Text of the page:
3
$\begingroup$

I'm having trouble determining the connection between two covariant derivative operators. These are: the one associated with the original space-time (and thus with the metric $ \tilde{g}_{ab}$) and the one associated with the non-physical one, which is acquired by a conformal compactification of the original space-time, i.e. $g_{ab}=\Omega^2\tilde{g}_{ab}$.

The two derivative operators are, using the notation as above, $\tilde{\nabla}_a$ and $\nabla_a$, the old and the new one, respectively. It can be shown that their effect is the same on scalar fields.

My main goal is to somehow determine the difference between their actions on a tensor, namely the metric $\tilde{g}_{ab}$.

It can also be shown that the difference between them can be completely characterized by a tensor field $C^{c}{}_{ab}$.

From this we have:

$\left(\nabla_a-\tilde{\nabla}_a\right)g_{bc}=-C^{e}{}_{ab}g_{ec}-C^{e}{}_{ac}g_{be}$

by definition $\nabla_ag_{bc}=0$ and I calculated that $\tilde{\nabla}_ag_{bc}=2\Omega\tilde{g}_{bc}\tilde{\nabla}_a\Omega=2\Omega\tilde{g}_{bc}\nabla_a\Omega$

From these is it true that $\left(\nabla_a-\tilde{\nabla}_a\right)g_{bc}=-2\Omega\tilde{g}_{bc}\nabla_a\Omega$ ?

(keep in mind that $\tilde{g}_{ab}$ is the original metric and $g_{ab}$ is the conformally rescaled one)

$\endgroup$
1
  • 3
    $\begingroup$ Check chapter 4 and 5 from Spinors and Spacetime Vol-I. I don't recall particularly which section, but this has been explicitly derived there. I'll try to post an answer soon $\endgroup$
    – KP99
    Nov 19, 2022 at 1:20

1 Answer 1

1
$\begingroup$

I redid the calculations (and included them for future readers). The first $\Omega$ in your equations should be $\Omega^{-1}$, but despite that the last formula is correct (and I think the previous ones are as well).

The Christoffel symbol transforms as: \begin{align*} \widetilde\Gamma_{ab}^d &=\frac{1}{2}\widetilde g^{cd}\left(\partial_a\widetilde g_{bc}+\partial_b\widetilde g_{ac}-\partial_c\widetilde g_{ab}\right) \\ &=\underbrace{\frac{1}{2}\Omega^{-2}g^{cd}\cdot\Omega^2\left(\partial_a g_{bc}+\partial_bg_{ac}-\partial_cg_{ab}\right)}_{=\Gamma_{ab}^d} +\frac{1}{2}\Omega^{-2}g^{cd}\cdot 2\Omega\left(g_{bc}\partial_a\Omega+g_{ac}\partial_b\Omega-g_{ab}\partial_c\Omega\right) \\ &=\Gamma_{ab}^d +\Omega^{-1}\left(\delta_b^d\partial_a\Omega+\delta_a^d\partial_b\Omega-g_{ab}g^{cd}\partial_c\Omega\right). \end{align*} The Weyl transformation $\widetilde{g}_{ab}=\Omega^2g_{ab}$ is often written as $\widetilde{g}_{ab}=e^{-2\omega}g_{ab}$ with $\Omega=e^{-\omega}$ to simplify calculations. You can see it here, the two appearances of $\Omega$ get shortened to one appearance of $\omega$: $$\widetilde\Gamma_{ab}^d =\Gamma_{ab}^d -\left(\delta_b^d\partial_a\omega+\delta_a^d\partial_b\omega-g_{ab}g^{cd}\partial_c\omega\right).$$ Now considering the difference between covariant derivatives, the difference between partial derivatives vanishes and with the relation between Christoffel symbols, we get: \begin{align*} \left(\nabla_a-\widetilde\nabla_a\right)g_{bc} &=\left(-\Gamma_{ab}^d+\overline\Gamma_{ab}^d\right)g_{cd} +\left(-\Gamma_{ac}^d+\overline\Gamma_{ac}^d\right)g_{bd} \\ &=-\left(\delta_b^d\partial_a\omega+\delta_a^d\partial_b\omega-g_{ab}g^{de}\partial_e\omega\right)g_{cd} -\left(\delta_c^d\partial_a\omega+\delta_a^d\partial_c\omega-g_{ac}g^{de}\partial_e\omega\right)g_{bd} \\ &=-g_{bc}\partial_a\omega-g_{ac}\partial_b\omega+g_{ab}\partial_c\omega -g_{bc}\partial_a\omega-g_{ab}\partial_c\omega+g_{ac}\partial_b\omega \\ &=-2g_{bc}\partial_a\omega. \end{align*} Using $\nabla_a\Omega=\partial_a\Omega=-\Omega\partial_a\omega$, this is not your result, but it would be, if there was a $\Omega^{-1}$ instead of $\Omega$ at the front, which results from the inverse metric tensor $\widetilde{g}^{ab}=\Omega^{-2}g^{ab}$ at the front of the Christoffel symbol.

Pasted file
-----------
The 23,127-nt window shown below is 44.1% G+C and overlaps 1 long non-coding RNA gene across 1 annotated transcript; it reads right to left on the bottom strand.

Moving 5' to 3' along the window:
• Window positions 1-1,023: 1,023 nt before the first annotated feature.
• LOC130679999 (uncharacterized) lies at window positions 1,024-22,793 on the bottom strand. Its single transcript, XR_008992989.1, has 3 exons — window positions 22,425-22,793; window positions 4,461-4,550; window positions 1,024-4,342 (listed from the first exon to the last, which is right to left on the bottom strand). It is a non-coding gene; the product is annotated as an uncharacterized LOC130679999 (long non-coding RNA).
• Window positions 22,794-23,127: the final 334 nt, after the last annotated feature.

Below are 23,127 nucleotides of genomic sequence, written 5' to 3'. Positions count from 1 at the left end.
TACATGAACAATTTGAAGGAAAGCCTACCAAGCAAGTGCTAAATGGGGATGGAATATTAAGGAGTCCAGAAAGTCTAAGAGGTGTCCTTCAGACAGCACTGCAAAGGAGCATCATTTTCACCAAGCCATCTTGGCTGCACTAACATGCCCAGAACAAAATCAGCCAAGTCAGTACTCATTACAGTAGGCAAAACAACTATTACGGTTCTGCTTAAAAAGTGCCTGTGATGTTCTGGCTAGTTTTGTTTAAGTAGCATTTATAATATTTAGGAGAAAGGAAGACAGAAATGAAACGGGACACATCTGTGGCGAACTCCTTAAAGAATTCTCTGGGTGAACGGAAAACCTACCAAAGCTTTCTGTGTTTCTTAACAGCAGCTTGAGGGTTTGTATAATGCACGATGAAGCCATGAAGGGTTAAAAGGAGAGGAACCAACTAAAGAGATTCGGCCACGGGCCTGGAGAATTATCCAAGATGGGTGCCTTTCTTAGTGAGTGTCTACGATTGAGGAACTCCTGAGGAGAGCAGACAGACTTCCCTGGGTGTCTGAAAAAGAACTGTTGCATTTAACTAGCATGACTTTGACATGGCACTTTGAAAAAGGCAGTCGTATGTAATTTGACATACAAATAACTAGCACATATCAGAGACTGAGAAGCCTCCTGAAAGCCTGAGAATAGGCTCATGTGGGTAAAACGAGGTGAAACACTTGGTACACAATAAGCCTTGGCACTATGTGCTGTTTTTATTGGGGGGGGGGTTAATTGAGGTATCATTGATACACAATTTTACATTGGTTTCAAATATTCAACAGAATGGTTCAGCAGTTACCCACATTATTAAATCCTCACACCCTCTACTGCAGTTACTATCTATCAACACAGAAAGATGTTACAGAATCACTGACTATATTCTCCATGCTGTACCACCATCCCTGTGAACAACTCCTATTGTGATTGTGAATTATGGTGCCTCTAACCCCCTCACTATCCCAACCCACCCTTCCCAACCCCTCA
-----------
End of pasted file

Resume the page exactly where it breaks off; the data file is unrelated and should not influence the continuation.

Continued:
$\endgroup$

Your Answer

By clicking “Post Your Answer”, you agree to our terms of service and acknowledge you have read our privacy policy.

Not the answer you're looking for? Browse other questions tagged or ask your own question.